I was tagged by T at Return to Rural for this little meme, where I post 7 weird/random facts about myself that most people may not know.

1. I find it hard to concentrate when there is any exterior noise. For instance, I started this post 8 hours ago, but postponed it until now because Skippy was in the other room talking on the phone. Now everyone else is asleep, so I can concentrate on writing. Exception: reading. I can read through just about anything.

2. I often feel that I could be better at whatever I’m doing, but my laziness/procrastination/etc. self-destructs my attempts to improve myself. I am working on changing this.

3. I am a wannabe science nerd. Since I can remember, I’ve been fascinated by biology, space, physics, chemistry…everything. Since I can remember, I’ve also been struggling with the effects of #2 up there, so I’ve never gotten very far with science. I started my college career as biology major, but wasn’t in the mindset for more school at that point, and missed an opportunity to go farther (other paths presented themselves, and here I am, so I’m not mad). On Monday, I’m restarting my science education in earnest, as part of my 10 year plan.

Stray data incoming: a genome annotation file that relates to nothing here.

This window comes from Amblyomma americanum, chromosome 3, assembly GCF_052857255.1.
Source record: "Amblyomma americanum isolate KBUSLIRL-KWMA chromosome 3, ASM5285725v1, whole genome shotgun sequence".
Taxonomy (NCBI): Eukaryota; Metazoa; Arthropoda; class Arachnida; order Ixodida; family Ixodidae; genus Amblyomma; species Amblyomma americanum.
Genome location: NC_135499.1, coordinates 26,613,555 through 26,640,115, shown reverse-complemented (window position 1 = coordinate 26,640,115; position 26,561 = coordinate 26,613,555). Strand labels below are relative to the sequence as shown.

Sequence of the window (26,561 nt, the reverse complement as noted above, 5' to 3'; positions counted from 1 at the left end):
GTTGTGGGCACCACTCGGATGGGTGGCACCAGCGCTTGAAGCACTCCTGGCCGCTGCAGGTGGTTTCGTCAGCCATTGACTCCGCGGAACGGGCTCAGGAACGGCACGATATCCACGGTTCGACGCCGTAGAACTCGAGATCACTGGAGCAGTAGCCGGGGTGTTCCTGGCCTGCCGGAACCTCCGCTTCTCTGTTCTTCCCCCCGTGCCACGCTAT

4. Using Microsoft Windows causes me acute, physical pain in my brainal area. It is sort of alleviated by being paid to get it working for other people, but primary, daily use is not going to happen.

5. I bite my fingernails, but if I didn’t tell you, you’d never know just by looking at them.